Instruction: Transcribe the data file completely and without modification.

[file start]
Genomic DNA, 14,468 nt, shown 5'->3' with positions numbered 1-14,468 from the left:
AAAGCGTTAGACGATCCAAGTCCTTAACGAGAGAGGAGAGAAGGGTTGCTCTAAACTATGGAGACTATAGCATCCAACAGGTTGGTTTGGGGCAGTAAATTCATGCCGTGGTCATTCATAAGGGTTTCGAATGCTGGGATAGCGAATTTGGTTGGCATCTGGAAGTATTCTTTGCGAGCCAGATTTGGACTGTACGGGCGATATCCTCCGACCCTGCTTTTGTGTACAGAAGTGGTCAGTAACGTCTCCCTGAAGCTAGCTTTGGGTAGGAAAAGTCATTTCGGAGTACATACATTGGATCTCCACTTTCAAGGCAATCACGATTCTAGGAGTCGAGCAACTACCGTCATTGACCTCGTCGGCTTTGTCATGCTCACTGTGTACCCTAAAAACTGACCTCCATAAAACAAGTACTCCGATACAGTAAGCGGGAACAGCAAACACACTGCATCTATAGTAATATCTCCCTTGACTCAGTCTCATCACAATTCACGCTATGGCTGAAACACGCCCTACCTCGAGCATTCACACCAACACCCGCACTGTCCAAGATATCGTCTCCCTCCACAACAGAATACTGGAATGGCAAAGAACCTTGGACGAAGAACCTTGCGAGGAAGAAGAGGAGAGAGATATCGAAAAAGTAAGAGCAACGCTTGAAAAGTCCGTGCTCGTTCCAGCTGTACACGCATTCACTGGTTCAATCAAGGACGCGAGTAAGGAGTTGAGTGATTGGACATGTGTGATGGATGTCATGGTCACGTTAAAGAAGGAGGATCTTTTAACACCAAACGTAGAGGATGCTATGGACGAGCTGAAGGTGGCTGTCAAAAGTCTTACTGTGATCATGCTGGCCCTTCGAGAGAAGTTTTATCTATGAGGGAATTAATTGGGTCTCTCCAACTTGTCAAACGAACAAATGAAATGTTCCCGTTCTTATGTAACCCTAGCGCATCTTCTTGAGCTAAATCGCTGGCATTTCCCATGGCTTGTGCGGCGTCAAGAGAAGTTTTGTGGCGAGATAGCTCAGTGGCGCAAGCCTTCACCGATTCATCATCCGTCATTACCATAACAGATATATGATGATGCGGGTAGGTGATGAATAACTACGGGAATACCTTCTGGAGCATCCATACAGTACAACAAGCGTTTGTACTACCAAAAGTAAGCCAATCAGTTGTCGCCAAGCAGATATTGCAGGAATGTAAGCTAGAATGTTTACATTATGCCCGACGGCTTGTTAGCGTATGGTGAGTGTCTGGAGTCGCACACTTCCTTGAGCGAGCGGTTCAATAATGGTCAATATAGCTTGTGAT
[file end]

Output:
Genomic DNA, 14,468 nt, shown 5'->3' with positions numbered 1-14,468 from the left:
AAAGCGTTAGACGATCCAAGTCCTTAACGAGAGAGGAGAGAAGGGTTGCTCTAAACTATGGAGACTATAGCATCCAACAGGTTGGTTTGGGGCAGTAAATTCATGCCGTGGTCATTCATAAGGGTTTCGAATGCTGGGATAGCGAATTTGGTTGGCATCTGGAAGTATTCTTTGCGAGCCAGATTTGGACTGTACGGGCGATATCCTCCGACCCTGCTTTTGTGTACAGAAGTGGTCAGTAACGTCTCCCTGAAGCTAGCTTTGGGTAGGAAAAGTCATTTCGGAGTACATACATTGGATCTCCACTTTCAAGGCAATCACGATTCTAGGAGTCGAGCAACTACCGTCATTGACCTCGTCGGCTTTGTCATGCTCACTGTGTACCCTAAAAACTGACCTCCATAAAACAAGTACTCCGATACAGTAAGCGGGAACAGCAAACACACTGCATCTATAGTAATATCTCCCTTGACTCAGTCTCATCACAATTCACGCTATGGCTGAAACACGCCCTACCTCGAGCATTCACACCAACACCCGCACTGTCCAAGATATCGTCTCCCTCCACAACAGAATACTGGAATGGCAAAGAACCTTGGACGAAGAACCTTGCGAGGAAGAAGAGGAGAGAGATATCGAAAAAGTAAGAGCAACGCTTGAAAAGTCCGTGCTCGTTCCAGCTGTACACGCATTCACTGGTTCAATCAAGGACGCGAGTAAGGAGTTGAGTGATTGGACATGTGTGATGGATGTCATGGTCACGTTAAAGAAGGAGGATCTTTTAACACCAAACGTAGAGGATGCTATGGACGAGCTGAAGGTGGCTGTCAAAAGTCTTACTGTGATCATGCTGGCCCTTCGAGAGAAGTTTTATCTATGAGGGAATTAATTGGGTCTCTCCAACTTGTCAAACGAACAAATGAAATGTTCCCGTTCTTATGTAACCCTAGCGCATCTTCTTGAGCTAAATCGCTGGCATTTCCCATGGCTTGTGCGGCGTCAAGAGAAGTTTTGTGGCGAGATAGCTCAGTGGCGCAAGCCTTCACCGATTCATCATCCGTCATTACCATAACAGATATATGATGATGCGGGTAGGTGATGAATAACTACGGGAATACCTTCTGGAGCATCCATACAGTACAACAAGCGTTTGTACTACCAAAAGTAAGCCAATCAGTTGTCGCCAAGCAGATATTGCAGGAATGTAAGCTAGAATGTTTACATTATGCCCGACGGCTTGTTAGCGTATGGTGAGTGTCTGGAGTCGCACACTTCCTTGAGCGAGCGGTTCAATAATGGTCAATATAGCTTGTGAT